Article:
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Basic 3D car physics, how to properly apply forces to wheels etc

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I'm working on my first game at the moment, a 3D racing game for the web, using my proprietary engine.

Right now I'm just getting some basic car physics working. As performance is paramount, I'm representing the cars just as 3D rectangles. 4 particles and 5 constraints.

The particles represent the wheels. I'm playing around at the moment just with applying forces to the particles, steering etc.

However, I can't find a reference for 3D car physics. It would be very useful if I had some fundamentals on how to apply force to the wheels according to whether the car is FWD or RWD etc.

Should each wheel have it's own velocity, or should each wheel simply apply force to a single velocity on the car?

Right now to represent a RWD car I'm applying most of the force on the rear wheels, with just a small amount on the front wheels, with rotated velocity for steering. Presumably for a FWD drive car you simply only apply force on the front wheels.

On the RWD test I'm doing, the car's pivot point feels like it's too far back, at the very back of the car basically. In real life, it is the front of the car that swings around, with the pivot point being at least somewhat to the rear, but it feels slightly wrong.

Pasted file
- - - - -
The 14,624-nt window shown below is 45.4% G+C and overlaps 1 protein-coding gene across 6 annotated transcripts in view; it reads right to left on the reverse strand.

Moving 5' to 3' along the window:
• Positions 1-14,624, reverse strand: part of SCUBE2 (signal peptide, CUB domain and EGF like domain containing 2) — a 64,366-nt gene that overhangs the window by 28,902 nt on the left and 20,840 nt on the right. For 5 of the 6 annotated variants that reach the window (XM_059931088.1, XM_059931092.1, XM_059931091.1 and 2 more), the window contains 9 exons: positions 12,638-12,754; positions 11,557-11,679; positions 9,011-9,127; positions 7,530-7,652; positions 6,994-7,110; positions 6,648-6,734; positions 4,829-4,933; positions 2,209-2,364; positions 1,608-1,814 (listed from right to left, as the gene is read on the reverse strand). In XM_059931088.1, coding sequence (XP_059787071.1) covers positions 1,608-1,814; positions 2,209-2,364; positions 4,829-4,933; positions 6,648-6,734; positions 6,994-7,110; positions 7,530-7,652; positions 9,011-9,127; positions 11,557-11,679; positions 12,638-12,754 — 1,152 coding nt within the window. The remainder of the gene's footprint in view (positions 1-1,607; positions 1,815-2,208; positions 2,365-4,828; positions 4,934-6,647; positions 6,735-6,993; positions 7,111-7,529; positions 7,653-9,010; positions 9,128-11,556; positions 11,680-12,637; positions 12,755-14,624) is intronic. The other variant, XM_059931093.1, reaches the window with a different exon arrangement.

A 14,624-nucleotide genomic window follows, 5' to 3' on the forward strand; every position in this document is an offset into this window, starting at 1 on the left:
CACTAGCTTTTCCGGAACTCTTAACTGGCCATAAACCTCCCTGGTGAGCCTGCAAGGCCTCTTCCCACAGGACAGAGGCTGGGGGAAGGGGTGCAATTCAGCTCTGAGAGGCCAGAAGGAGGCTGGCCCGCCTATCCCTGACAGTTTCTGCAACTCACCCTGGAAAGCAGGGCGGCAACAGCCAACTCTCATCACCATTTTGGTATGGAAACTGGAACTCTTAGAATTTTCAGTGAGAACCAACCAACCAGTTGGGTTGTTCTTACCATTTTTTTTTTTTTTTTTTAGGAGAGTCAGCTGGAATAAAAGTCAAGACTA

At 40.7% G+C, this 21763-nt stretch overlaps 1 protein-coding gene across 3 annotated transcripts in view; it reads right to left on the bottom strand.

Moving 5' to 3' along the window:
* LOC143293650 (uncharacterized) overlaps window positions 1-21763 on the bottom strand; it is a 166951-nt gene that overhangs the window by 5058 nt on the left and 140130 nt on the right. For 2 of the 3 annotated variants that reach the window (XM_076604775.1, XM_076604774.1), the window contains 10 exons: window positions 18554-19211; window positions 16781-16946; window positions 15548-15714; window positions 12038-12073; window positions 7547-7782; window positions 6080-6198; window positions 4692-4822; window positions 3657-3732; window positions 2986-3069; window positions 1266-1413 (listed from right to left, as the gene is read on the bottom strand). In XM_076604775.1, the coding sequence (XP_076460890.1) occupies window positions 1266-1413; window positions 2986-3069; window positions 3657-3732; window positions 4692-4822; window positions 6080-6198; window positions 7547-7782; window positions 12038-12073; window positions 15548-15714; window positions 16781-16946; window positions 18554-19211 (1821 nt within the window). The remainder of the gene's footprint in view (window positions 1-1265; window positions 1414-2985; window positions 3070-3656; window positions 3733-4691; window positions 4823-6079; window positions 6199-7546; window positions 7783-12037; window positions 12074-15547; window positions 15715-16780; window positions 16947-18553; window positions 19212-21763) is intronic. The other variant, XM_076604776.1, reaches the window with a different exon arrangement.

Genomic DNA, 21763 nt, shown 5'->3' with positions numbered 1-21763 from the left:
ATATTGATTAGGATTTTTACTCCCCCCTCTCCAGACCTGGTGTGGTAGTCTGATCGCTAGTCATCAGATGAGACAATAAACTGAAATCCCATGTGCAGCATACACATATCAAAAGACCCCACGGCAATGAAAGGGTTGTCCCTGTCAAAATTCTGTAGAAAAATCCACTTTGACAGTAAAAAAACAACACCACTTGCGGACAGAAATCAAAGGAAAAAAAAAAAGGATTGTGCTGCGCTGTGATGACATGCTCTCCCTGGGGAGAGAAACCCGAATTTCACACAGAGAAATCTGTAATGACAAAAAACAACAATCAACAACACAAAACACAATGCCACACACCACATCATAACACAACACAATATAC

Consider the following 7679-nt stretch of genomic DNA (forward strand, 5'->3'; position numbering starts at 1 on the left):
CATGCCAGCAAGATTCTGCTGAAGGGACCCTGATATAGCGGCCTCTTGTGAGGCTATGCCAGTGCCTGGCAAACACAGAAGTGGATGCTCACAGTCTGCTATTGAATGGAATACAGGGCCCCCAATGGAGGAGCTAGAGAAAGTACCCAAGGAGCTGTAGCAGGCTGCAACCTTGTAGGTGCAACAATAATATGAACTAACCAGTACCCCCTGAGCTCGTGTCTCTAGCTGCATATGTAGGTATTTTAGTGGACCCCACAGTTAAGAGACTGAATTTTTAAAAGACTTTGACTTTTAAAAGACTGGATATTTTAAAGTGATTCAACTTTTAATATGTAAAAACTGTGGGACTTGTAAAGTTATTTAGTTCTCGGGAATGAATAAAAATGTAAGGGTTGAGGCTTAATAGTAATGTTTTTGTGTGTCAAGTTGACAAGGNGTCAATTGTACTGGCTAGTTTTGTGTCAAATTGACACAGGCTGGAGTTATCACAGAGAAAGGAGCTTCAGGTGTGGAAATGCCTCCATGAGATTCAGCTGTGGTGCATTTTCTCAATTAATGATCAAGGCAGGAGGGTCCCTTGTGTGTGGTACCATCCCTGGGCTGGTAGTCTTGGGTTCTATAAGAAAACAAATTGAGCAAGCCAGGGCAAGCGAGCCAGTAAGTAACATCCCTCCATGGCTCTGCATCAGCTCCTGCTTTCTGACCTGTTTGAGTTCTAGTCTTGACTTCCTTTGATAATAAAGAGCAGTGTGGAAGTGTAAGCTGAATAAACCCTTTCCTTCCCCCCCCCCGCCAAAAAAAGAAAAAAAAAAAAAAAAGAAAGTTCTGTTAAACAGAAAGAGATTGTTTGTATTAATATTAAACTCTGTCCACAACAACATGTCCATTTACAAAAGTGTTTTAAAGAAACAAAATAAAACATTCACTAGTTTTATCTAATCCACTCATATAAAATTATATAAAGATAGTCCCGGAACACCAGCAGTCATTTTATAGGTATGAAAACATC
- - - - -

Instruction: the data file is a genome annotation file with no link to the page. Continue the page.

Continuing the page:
What additional forces do I need to apply? I've heard people mention normal force, but it's not something I'm acquainted with in the fairly basic physics experiments I've done. When I've seen it mentioned, it seems almost like a centrifugal force.

And if you know of a solid reference for 3D car physics from scratch, that would be great.

Also, I'm not developing a simulation. I want the handling and feel to be very much more on the arcadey side, a la Ridge Racer, Daytona, Burnout etc.

But even being arcade style, obviously the cars need to feel like cars :)


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Thanks BMC, I'll look that up.

I forgot to say actually, once I'm happy with the basic mechanics and handling, the next step is to implement drift physics, as the game is arcade style touge game, so drifting is very important.

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Also, what is generally considered the best way to implement friction in a racing game?

I've heard several people say friction is tricky.

In the physics experiments I've done, including verlet based soft body dynamics, I always use the basic velocity *= friction, where friction is a damping value around 0.99 etc. I guess this is considered air drag.

Even in arcade racing games, do people generally use surface friction in addition to air drag?


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